Michael Mann on Uvalde Elementary: Big Oil learned its disinformation playbook from the NRA

  • Published on May 26th, 2022

There are very close parallels with climate change: the people vs. vested interests. Just replace NRA with fossil fuel industry…

By Michael Mann

From my book on climate change co-written with cartoonist Tom Toles: The Madhouse Effect: How Climate Change Denial Is Threatening Our Planet, Destroying Our Politics, and Driving Us Crazy:

By that is only part of the problem. A bigger part, arguably, is the concerted effort by special interests and those who do their bidding to ensure that advocates for progress are unable to seize on any potential teaching moments. Whether the topic is Superstorm Sandy or Sandy Hook –  that is, the crisis of our climate or the crisis of our children’s safety – powerful vested interests – fossil fuel interests in one case, the National Rifle Association in the other – are quite happy with the status quo. They simply don’t want to see things change. And they readily poison the well whenever there is an opportunity for a teachable moment.

The teaching moments in the case of climate change would seem to be plentiful – droughts, storms, heat waves and deluges have been made devastating, unpredictable, extreme and historic because of climate change and provide a glimpse of even worse things to come if we continue our current way of doing things.

How fossil fuels and the NRA prevent us from using teachable moments on climate change

These events provide powerful images of what climate change really means and a narrative that communicators can use to explain how climate change is already having an impact on ordinary people, where they work and live today. Just as with iconic climate change symbols like the polar bear and the hockey stick, that power makes such events dangerous – dangerous to those banking on public apathy to ensure a policy of continued inaction.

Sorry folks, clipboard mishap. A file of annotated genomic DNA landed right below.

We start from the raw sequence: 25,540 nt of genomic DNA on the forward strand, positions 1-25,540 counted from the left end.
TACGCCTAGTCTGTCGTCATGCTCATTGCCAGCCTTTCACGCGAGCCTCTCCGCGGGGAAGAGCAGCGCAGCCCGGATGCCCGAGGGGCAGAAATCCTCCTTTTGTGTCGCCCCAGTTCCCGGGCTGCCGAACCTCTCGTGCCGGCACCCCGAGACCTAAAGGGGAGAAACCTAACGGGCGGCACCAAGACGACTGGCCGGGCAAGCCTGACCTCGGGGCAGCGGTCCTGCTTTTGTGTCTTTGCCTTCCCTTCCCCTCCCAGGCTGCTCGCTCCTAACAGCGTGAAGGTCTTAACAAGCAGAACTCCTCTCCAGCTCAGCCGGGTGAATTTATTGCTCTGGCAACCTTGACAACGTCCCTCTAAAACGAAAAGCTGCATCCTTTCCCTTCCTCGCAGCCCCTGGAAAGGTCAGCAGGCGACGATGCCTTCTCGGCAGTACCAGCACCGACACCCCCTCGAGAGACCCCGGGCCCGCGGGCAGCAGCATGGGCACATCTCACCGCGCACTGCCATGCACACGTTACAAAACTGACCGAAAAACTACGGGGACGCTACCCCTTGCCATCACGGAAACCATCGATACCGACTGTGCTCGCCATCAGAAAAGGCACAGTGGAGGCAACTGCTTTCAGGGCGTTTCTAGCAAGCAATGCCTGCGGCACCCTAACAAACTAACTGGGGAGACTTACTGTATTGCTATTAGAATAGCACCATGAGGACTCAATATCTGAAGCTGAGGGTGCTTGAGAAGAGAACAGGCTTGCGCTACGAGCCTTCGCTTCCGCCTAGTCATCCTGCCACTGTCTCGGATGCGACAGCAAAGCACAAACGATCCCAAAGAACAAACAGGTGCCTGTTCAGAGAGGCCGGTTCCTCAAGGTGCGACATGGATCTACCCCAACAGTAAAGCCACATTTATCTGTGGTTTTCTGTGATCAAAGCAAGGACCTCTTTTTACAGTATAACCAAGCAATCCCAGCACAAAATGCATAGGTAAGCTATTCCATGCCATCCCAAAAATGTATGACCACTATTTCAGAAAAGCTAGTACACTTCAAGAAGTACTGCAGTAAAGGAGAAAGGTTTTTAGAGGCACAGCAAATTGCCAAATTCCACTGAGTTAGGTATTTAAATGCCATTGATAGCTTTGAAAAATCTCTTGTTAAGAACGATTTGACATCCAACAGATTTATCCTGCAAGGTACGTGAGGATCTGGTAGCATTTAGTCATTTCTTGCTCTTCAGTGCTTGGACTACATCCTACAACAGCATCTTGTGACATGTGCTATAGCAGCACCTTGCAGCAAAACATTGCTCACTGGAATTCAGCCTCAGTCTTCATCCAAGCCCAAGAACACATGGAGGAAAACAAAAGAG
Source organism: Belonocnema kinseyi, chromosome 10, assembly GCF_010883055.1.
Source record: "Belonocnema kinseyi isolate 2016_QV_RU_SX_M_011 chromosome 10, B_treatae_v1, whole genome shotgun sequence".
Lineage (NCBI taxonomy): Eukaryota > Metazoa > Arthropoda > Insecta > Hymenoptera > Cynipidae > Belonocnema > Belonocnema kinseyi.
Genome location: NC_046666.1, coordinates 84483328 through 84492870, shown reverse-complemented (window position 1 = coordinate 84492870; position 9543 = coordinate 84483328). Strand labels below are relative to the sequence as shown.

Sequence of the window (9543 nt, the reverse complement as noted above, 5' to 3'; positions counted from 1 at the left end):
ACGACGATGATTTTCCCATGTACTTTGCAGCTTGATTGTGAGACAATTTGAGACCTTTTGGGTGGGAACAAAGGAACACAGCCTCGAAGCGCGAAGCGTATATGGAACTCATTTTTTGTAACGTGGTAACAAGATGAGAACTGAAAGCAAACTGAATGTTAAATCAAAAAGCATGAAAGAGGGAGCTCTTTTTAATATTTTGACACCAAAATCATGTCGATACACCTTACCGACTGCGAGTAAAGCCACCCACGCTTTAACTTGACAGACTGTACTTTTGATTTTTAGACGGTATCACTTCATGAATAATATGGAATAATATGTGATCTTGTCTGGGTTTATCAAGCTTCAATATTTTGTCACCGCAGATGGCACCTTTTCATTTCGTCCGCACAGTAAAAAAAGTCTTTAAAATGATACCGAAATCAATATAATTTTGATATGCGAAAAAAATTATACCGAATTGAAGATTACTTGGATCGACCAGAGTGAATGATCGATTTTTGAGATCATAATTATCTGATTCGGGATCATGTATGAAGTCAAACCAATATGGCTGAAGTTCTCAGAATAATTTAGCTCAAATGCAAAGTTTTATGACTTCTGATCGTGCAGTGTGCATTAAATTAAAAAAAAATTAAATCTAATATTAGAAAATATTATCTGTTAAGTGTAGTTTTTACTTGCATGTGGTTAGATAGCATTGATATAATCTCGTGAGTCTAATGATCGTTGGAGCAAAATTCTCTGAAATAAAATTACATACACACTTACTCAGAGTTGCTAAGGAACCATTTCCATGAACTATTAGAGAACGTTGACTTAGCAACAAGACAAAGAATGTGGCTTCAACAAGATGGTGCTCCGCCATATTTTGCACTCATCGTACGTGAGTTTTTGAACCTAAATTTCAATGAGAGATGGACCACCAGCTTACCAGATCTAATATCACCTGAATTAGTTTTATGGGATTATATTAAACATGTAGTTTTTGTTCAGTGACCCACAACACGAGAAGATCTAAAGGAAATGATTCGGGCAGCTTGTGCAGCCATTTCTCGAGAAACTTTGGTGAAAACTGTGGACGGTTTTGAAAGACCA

That is why climate change deniers wage their fiercest attacks when it comes to linkages between climate change and extreme weather. Climate scientists are vilified and mocked when they even suggest the possibility, for example, that Superstorm Sandy’s impacts were made worse by climate change (despite the growing body of solid scientific evidence that they were). To use Sandy to talk about climate change was to “exploit a tragedy,” just as they said two months later that talking about gun control in the wake of the Sandy Hook Elementary School tragedy, where more than twenty school children lost their lives at the hands of a single unhinged gunman with access to semiautomatic weapons, was “exploiting a tragedy”. Let us give a name to this cynical gambit: “Sandy Silencing.”


About the Author

Dr. Michael E. Mann is Distinguished Professor of Atmospheric Science at Penn State, with joint appointments in the Department of Geosciences and the Earth and Environmental Systems Institute (EESI). He is also director of the Penn State Earth System Science Center (ESSC). Dr. Mann was a Lead Author on the Observed Climate Variability and Change chapter of the Intergovernmental Panel on Climate Change (IPCC) Third Scientific Assessment Report in 2001 and was organizing committee chair for the National Academy of Sciences Frontiers of Science in 2003. He has received a number of honors and awards including NOAA's outstanding publication award in 2002 and selection by Scientific American as one of the fifty leading visionaries in science and technology in 2002.